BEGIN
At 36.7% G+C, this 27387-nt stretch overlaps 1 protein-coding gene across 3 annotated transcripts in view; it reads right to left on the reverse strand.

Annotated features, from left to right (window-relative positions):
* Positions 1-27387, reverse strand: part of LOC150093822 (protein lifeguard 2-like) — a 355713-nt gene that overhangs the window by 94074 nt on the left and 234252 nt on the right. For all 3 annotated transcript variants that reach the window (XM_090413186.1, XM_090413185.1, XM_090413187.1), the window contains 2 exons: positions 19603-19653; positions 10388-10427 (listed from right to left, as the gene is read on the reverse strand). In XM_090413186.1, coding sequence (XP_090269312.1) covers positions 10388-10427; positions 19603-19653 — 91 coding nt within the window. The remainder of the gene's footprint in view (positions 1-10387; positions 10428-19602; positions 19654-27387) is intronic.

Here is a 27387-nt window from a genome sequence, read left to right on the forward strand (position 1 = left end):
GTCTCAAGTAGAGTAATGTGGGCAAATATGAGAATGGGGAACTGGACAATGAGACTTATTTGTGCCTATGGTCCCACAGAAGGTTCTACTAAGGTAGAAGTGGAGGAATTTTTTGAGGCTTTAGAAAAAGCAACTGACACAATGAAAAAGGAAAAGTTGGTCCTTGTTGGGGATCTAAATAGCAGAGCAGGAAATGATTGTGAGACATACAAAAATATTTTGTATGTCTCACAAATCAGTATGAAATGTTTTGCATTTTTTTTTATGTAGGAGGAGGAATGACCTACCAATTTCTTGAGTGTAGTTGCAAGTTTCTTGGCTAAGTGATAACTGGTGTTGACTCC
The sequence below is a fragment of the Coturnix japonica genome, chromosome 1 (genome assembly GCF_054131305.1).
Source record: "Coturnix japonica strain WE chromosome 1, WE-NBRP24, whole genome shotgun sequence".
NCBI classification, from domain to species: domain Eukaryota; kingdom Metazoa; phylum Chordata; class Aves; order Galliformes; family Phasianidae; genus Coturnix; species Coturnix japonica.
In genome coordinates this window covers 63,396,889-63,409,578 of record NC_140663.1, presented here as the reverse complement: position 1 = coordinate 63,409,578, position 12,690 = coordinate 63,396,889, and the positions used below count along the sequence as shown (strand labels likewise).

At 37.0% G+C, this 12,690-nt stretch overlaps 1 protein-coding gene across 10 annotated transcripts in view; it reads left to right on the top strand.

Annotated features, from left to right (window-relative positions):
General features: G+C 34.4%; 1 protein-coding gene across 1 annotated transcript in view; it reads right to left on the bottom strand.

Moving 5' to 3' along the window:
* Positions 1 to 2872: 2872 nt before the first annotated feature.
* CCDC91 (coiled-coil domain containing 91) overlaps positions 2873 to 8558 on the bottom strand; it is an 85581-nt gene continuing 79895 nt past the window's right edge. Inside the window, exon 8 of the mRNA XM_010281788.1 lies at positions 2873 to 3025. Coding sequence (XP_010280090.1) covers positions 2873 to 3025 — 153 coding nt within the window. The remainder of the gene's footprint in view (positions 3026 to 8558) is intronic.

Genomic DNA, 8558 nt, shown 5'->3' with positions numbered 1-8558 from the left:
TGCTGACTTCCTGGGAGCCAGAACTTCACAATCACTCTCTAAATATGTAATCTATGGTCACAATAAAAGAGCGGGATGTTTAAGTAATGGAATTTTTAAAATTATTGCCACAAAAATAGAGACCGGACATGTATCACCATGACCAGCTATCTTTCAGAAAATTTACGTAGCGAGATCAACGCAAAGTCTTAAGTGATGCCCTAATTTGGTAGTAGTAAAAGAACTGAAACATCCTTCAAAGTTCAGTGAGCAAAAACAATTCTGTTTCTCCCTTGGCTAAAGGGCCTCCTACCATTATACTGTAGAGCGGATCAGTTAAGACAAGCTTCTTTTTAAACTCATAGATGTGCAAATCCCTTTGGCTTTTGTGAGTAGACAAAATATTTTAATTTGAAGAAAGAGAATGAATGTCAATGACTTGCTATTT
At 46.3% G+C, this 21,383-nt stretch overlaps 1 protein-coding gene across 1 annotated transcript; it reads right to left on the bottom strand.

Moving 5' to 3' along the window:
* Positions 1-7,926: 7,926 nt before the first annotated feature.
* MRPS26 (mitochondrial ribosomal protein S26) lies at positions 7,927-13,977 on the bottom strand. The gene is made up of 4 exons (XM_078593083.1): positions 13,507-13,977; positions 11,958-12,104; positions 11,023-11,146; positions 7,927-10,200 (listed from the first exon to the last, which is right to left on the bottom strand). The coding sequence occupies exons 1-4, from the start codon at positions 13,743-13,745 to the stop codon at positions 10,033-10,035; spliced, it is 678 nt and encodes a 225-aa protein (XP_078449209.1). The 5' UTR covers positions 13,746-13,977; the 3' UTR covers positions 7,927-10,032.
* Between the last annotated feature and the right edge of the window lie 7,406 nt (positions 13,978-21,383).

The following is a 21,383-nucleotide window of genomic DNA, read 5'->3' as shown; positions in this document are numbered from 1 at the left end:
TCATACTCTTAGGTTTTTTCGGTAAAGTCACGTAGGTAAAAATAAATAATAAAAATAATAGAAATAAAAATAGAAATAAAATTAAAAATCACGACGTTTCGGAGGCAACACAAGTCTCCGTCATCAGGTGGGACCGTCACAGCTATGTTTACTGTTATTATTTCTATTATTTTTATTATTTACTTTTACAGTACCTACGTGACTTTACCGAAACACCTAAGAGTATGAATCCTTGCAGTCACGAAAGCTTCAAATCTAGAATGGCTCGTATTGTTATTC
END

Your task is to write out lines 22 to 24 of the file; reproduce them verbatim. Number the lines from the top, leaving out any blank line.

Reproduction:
* Between the last annotated feature and the right edge of the window lie 7,406 nt (positions 13,978-21,383).

The following is a 21,383-nucleotide window of genomic DNA, read 5'->3' as shown; positions in this document are numbered from 1 at the left end:
TCATACTCTTAGGTTTTTTCGGTAAAGTCACGTAGGTAAAAATAAATAATAAAAATAATAGAAATAAAAATAGAAATAAAATTAAAAATCACGACGTTTCGGAGGCAACACAAGTCTCCGTCATCAGGTGGGACCGTCACAGCTATGTTTACTGTTATTATTTCTATTATTTTTATTATTTACTTTTACAGTACCTACGTGACTTTACCGAAACACCTAAGAGTATGAATCCTTGCAGTCACGAAAGCTTCAAATCTAGAATGGCTCGTATTGTTATTC